The First World War was a horrific time in human history. Now, Ad Infinitum is here to make the years of 1914 to 1918, where military and civilian casualties ran to 40 million, including the post-war aftermath, seem so much worse.
There are reasons why only very few modern stories, fantasy tales and horror productions choose World War I as a setting. It doesn't have the slightly misplaced, certainly jingoistic 'glory' of the Second World War; and is so far in the past, over a century, that people making fiction today don't have a personal family connection, like they do the subsequent conflict of the late 1930s and '40s. I didn't grow up with tales of the Great War, but I did hear all about World War II. It's also a time that's known to be unrelentingly miserable, more brutal than any war before it, and it left mental, physical and financial scars on millions around the world. It's not a period that easily lends itself to entertainment.
Here's the new trailer for Ad Infinitum
But Ad Infinitum is just that: an entertainment product, newly revealed as part of the Nacon Connect live stream that took place on July 6. As PSU.com reports, this game will (at least partially) set its survival horror gameplay in the trenches and no-mans-land stretches of the First World War. You can watch its very brief reveal trailer in the player above.
Except, that's actually a re-reveal trailer - Ad Infinitum was originally announced in 2015 (here's a trailer). Now set for a 2023 release - for consoles (no idea regards cross-gen, but PSU states it's coming to PlayStation 5) and PC - the game's description, from the trailer's YouTube page, reads as follows:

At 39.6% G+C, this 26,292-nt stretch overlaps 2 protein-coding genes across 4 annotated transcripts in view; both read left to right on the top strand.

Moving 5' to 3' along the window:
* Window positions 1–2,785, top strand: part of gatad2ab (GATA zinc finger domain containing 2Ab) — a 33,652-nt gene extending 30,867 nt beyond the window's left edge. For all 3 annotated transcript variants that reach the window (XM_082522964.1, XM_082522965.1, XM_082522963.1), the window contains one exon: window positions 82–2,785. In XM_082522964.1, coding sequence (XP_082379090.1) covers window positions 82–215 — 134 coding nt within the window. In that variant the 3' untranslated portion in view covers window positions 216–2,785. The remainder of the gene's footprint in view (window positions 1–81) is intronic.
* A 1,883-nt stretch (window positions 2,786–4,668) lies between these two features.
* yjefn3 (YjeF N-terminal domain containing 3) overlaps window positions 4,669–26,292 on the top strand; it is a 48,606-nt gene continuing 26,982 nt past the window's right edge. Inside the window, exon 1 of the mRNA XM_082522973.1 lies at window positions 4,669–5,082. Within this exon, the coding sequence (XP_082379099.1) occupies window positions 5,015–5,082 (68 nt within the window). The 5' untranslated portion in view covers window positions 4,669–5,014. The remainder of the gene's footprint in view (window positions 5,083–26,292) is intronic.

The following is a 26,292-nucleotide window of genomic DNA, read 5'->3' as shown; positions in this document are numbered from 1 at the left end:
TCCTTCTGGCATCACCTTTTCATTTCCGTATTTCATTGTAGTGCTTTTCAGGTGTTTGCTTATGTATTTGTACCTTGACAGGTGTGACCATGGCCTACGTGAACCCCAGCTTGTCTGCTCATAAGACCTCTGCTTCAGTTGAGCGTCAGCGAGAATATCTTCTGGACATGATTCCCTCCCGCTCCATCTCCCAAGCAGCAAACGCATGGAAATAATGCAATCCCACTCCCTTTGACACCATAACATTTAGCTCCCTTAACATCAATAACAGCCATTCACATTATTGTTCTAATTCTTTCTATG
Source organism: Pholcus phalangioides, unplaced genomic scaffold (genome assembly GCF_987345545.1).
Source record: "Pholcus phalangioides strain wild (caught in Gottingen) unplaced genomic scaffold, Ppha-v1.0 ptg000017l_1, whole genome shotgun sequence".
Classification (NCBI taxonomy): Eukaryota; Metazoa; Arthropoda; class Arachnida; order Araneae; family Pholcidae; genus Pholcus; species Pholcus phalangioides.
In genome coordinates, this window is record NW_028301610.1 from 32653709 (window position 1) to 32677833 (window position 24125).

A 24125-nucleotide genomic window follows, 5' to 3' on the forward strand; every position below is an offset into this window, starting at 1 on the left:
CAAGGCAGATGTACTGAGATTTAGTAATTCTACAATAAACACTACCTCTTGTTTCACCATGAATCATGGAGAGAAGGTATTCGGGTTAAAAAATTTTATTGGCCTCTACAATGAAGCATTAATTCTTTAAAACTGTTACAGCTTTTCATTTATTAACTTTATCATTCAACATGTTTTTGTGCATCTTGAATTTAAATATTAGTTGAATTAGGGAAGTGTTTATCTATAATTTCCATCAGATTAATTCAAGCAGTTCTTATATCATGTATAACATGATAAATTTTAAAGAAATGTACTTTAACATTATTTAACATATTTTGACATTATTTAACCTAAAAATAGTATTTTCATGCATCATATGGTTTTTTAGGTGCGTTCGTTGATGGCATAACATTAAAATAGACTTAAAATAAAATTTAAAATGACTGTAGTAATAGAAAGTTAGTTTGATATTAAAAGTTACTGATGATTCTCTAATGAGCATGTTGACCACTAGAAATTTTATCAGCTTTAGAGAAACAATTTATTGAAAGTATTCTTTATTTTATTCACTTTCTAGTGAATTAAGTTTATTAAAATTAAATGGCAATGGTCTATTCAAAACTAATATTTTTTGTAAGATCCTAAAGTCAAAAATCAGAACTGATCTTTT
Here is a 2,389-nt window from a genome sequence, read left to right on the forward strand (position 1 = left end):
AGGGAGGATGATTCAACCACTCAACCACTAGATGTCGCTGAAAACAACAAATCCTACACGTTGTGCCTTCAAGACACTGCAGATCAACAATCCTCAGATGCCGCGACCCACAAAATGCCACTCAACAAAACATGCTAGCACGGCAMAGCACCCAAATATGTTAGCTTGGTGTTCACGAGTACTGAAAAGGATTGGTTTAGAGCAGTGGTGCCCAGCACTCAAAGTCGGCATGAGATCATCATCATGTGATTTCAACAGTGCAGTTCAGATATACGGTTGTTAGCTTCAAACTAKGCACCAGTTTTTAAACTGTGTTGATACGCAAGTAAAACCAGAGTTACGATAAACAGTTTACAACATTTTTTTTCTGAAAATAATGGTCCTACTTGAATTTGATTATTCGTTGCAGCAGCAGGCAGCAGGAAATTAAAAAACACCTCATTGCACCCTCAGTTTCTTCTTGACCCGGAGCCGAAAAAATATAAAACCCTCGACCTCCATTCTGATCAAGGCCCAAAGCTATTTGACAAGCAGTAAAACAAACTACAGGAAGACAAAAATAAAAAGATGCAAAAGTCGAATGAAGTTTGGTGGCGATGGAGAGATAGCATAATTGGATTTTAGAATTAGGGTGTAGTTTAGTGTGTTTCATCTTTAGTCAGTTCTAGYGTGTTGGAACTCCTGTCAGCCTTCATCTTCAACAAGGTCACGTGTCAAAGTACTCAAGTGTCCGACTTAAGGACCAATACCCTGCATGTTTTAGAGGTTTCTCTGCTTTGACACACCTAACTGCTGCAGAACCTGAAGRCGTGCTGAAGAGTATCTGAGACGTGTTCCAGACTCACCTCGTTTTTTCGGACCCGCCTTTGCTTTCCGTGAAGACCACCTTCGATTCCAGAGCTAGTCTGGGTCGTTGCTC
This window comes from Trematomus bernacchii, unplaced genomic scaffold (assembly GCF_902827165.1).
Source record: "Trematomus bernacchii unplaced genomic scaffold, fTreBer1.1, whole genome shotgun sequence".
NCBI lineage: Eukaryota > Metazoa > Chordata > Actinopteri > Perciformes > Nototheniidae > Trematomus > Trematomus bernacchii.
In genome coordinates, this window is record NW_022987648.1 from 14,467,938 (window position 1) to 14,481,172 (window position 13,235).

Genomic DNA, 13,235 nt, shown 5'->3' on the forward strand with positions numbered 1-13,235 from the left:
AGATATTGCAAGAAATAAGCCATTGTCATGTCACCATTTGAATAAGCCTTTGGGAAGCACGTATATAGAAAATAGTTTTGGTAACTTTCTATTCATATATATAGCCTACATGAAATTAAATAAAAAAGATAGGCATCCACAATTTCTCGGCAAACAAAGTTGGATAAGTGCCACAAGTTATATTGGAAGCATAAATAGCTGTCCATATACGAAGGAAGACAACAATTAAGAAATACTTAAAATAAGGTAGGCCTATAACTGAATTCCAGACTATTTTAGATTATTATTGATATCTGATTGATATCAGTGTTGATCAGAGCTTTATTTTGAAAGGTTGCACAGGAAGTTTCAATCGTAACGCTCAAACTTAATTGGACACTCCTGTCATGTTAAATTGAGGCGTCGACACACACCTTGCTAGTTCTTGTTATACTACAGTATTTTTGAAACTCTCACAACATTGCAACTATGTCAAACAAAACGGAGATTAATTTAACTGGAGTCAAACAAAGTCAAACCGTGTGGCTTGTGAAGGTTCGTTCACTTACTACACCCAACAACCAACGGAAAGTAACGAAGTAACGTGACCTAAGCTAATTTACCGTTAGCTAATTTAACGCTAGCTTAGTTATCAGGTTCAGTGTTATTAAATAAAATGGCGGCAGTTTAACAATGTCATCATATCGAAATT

"The war may be over, but for you, the nightmare never ended. Can you say the fight is truly over if you're left fighting for your sanity? Will you even live to see another night?
"In Ad Infinitum, you play a conscripted German soldier returning home after the Great War, but the trauma you experienced in the trenches continues to haunt you. Each night hallucinations filled with horrific creatures, death traps, and mysteries mark your path to recovery. Overcome them to free yourself from your trauma and tear the veil of other, perhaps even more terrible mysteries."
NGL, some of that sets alarm bells off in my head - fighting for sanity, mental health as an enemy, you know, those kinds of vibes are rarely welcome. And they've been done to death already, and often poorly. And trivialising World War I isn't really the move, is it. We'll wait and see on this one - but no doubt it already looks like the kind of experience that fans of deeply unsettling video games will be relishing.
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